This unique marine compass was retrieved in 1876 from the shipwreck of the Cygnet, a schooner that sank in Port Phillip Bay on the southeastern coast of mainland Australia. It was likely crafted by clockmaker Joseph Hughes in London sometime between 1818 and 1845. It is currently held in the collections of Museum Victoria, Australia. As an artefact, it stands at the crossroads of numerous paths of history: the global spread of the Scottish diaspora in the heyday of the British Empire, the rise and fall of Jacobite rebels in the eighteenth century, and the fascinating intersections of radicalism, sedition, and material culture. There is more to it, then, than meets the eye.
The first feature to notice is that its lid has been inscribed with the words ‘James the Third’. James III, of the House of Stuart, was the son of James II of England (or James VII of Scotland), the Catholic monarch deposed in the Glorious Revolution of 1688. It was under James II that the Jacobite movement had its origins – ‘Jacobitism’ here broadly referring to the political movement between 1688 and the 1780s that sought to restore the Stuart kings to the throne of England, Scotland, and Ireland.
When James II died, King Louis XIV of France recognised James III – the ‘Old Pretender’ – as the rightful heir to the throne. His son, Charles III, or variously known as The Young Pretender and Bonnie Prince Charlie, took over the claim to the thrones when James III died in 1766. Charles is best known as the leader of the uprising of 1745, which saw the Jacobites crushed in military defeat at Culloden.
Throughout the eighteenth century, Jacobite rebellions and associated criticism of the British Crown were outlawed and punished under sedition and treason legislation. In this environment, a secretive Jacobite subculture emerged. While this culture included associations, networks, and espionage rings, because of the threat of punishment communication was often necessarily non-verbal. Thus, Jacobite culture contained a rich world of catch phrases, secret messages, tokens, signs, symbols, and objects.
The inscription of ‘James the Third’ on this compass is notable, because even after 1745 – and arguably even beyond the death of Charles III’s brother, Henry, in 1807 – the British government remained wary of another Jacobite uprising: the Highlands were effectively disarmed, the clan system was crushed, and traditional Highland culture outlawed. Even after the historic, tartan-clad visit of George IV to the Highlands intended to restore goodwill, the proclamation of ‘James III’ would have been a subversive act.
As far away as Australia this might also have caused concern. When the captain of the First Fleet, Arthur Phillip, was sworn in as the first Governor of the colony in February 1788, he was made to declare his allegiance to the Crown. According to historian Manning Clarke, on February 13, in the presence of the Judge Advocate, Phillip acknowledged George III as “the only lawful and undoubted sovereign of this realm” and declared that “he abjured allegiance to the descendants of the person who pretended to be the Prince of Wales during the reign of James II.” Bonnie Prince Charlie, the Young Pretender, had died two weeks earlier in Rome, just days after the First Fleet had arrived in Australia.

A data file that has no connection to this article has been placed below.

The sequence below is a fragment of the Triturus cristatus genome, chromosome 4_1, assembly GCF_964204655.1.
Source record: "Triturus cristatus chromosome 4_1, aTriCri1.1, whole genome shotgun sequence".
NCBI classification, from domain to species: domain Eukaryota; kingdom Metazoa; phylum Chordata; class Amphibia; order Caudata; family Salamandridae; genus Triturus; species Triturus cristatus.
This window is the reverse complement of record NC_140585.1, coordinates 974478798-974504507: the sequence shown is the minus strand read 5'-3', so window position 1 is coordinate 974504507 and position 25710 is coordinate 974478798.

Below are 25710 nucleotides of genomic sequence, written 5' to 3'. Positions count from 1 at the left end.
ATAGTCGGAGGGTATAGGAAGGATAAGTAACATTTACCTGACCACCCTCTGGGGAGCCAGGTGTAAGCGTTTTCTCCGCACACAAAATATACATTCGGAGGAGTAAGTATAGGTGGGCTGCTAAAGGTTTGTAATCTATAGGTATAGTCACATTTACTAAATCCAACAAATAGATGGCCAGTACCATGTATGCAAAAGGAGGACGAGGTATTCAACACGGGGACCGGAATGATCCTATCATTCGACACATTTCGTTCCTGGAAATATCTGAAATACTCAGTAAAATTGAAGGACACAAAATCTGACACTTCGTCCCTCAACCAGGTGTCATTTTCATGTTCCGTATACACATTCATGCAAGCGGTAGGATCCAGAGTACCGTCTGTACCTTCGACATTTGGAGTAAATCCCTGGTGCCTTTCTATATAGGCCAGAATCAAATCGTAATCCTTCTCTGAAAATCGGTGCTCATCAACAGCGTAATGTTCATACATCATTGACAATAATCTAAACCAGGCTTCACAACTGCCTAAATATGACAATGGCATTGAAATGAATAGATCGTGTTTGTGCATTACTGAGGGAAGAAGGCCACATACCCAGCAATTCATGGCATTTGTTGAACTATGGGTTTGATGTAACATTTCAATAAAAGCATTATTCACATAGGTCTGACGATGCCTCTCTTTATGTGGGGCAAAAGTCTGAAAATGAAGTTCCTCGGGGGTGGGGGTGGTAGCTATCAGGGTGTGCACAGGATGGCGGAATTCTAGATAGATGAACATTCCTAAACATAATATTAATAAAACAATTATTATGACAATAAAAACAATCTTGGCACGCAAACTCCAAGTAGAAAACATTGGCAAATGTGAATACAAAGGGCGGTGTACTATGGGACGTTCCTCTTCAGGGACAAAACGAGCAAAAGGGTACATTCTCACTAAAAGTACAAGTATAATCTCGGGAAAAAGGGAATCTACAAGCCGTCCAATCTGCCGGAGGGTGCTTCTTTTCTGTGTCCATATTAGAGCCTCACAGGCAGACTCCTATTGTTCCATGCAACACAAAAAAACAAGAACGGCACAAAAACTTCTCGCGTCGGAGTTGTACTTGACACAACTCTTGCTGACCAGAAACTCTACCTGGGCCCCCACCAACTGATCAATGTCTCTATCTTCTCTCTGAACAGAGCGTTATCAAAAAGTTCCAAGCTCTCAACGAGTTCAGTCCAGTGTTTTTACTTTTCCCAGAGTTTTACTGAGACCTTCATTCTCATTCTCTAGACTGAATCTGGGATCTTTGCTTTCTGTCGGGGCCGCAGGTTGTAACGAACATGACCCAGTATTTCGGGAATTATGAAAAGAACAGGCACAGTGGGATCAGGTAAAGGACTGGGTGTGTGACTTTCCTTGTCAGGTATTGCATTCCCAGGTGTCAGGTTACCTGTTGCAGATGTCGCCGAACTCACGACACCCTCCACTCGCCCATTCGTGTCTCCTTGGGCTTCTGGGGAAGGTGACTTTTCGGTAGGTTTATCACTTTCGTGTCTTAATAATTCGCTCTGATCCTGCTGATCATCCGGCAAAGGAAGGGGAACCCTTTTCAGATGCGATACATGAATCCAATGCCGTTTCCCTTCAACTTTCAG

There are other features of the compass that suggest its place in the web of Jacobite ‘treacherous objects’. The north marker on the compass face is a Fleur-de-Lis. This is not unusual for a compass. In the world of the Jacobites, however, the Fleur-de-Lis symbolised the French Crown, which had supported the Stuarts and the Jacobite cause. Ships were also prominent in Jacobite iconography, as Neil Guthrie has demonstrated. Murray Pittock, another historian of Jacobite material culture, argues that ships were “symbolic of both worldly and spiritual deliverance” – think here of references to the exiled Stuarts as ‘Kings over the water’.
Along with ‘James the Third’, the Fleur-de-Lis, and the ship, what appears to be a crude five-pointed star has been inscribed into the lid. This often symbolised the birth of an heir and was particularly common on Jacobite glassware. It might also be a kind of flower, which had various meanings in the scheme of Jacobite iconography, or a shell, referring to the birthplace of Venus and, according to Pittock, “a reference to restoration and return or a journey to the promised land.”
The ominous poem, however, is more ambiguous: “WAKER / THAT IS THE WAY / TO DO IT MY LORD / IF YOU DON’T STOP IIT [sic] / I WILL MAKE YOU”. Furthermore, there is much else we don’t know about the artefact – who it first belonged to, and how it came to be on the shipwrecked Cygnet, for example.
What we can take from the example of this compass is the possibility of such treacherous objects and their attendant ideologies making their way across the seas with the spread of global diasporas. The fragmentation and ossification of diasporic culture frequently extended the life of political ideas long after they had diminished at home: indeed, a Melbourne newspaper described how one Theodore Napier kept Jacobitism and Scottish nationalism alive and well in Australia until the 1920s.
The history of a diaspora of Jacobite exiles beyond Europe is an exciting prospect, and one that could be enlivened by an understanding of the secretive, symbolic world of Jacobite material culture.